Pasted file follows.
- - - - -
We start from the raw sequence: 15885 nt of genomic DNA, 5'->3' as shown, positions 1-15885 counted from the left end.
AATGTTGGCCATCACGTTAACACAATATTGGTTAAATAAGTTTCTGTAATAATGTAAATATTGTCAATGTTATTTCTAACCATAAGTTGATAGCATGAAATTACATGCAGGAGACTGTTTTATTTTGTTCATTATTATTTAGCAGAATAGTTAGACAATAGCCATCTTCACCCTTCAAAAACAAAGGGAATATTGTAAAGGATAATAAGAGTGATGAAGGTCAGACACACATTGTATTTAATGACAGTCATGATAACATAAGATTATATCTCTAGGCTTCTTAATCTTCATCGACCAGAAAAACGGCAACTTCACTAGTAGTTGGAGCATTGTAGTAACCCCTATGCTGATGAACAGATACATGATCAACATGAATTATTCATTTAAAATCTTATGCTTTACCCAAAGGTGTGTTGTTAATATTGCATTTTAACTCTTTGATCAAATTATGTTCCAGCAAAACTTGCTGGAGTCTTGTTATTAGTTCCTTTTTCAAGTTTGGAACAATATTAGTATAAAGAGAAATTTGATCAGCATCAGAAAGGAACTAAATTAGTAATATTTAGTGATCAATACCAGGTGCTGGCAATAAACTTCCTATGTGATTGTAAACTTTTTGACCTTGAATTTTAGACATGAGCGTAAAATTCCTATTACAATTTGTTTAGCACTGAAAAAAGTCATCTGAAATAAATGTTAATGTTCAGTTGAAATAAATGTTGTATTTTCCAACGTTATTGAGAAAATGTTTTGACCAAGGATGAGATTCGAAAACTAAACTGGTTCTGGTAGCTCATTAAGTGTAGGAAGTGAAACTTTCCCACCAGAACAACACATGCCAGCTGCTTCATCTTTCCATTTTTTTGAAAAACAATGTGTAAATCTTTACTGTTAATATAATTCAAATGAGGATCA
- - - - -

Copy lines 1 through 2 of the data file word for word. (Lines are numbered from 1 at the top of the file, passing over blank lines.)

We start from the raw sequence: 15885 nt of genomic DNA, 5'->3' as shown, positions 1-15885 counted from the left end.
AATGTTGGCCATCACGTTAACACAATATTGGTTAAATAAGTTTCTGTAATAATGTAAATATTGTCAATGTTATTTCTAACCATAAGTTGATAGCATGAAATTACATGCAGGAGACTGTTTTATTTTGTTCATTATTATTTAGCAGAATAGTTAGACAATAGCCATCTTCACCCTTCAAAAACAAAGGGAATATTGTAAAGGATAATAAGAGTGATGAAGGTCAGACACACATTGTATTTAATGACAGTCATGATAACATAAGATTATATCTCTAGGCTTCTTAATCTTCATCGACCAGAAAAACGGCAACTTCACTAGTAGTTGGAGCATTGTAGTAACCCCTATGCTGATGAACAGATACATGATCAACATGAATTATTCATTTAAAATCTTATGCTTTACCCAAAGGTGTGTTGTTAATATTGCATTTTAACTCTTTGATCAAATTATGTTCCAGCAAAACTTGCTGGAGTCTTGTTATTAGTTCCTTTTTCAAGTTTGGAACAATATTAGTATAAAGAGAAATTTGATCAGCATCAGAAAGGAACTAAATTAGTAATATTTAGTGATCAATACCAGGTGCTGGCAATAAACTTCCTATGTGATTGTAAACTTTTTGACCTTGAATTTTAGACATGAGCGTAAAATTCCTATTACAATTTGTTTAGCACTGAAAAAAGTCATCTGAAATAAATGTTAATGTTCAGTTGAAATAAATGTTGTATTTTCCAACGTTATTGAGAAAATGTTTTGACCAAGGATGAGATTCGAAAACTAAACTGGTTCTGGTAGCTCATTAAGTGTAGGAAGTGAAACTTTCCCACCAGAACAACACATGCCAGCTGCTTCATCTTTCCATTTTTTTGAAAAACAATGTGTAAATCTTTACTGTTAATATAATTCAAATGAGGATCA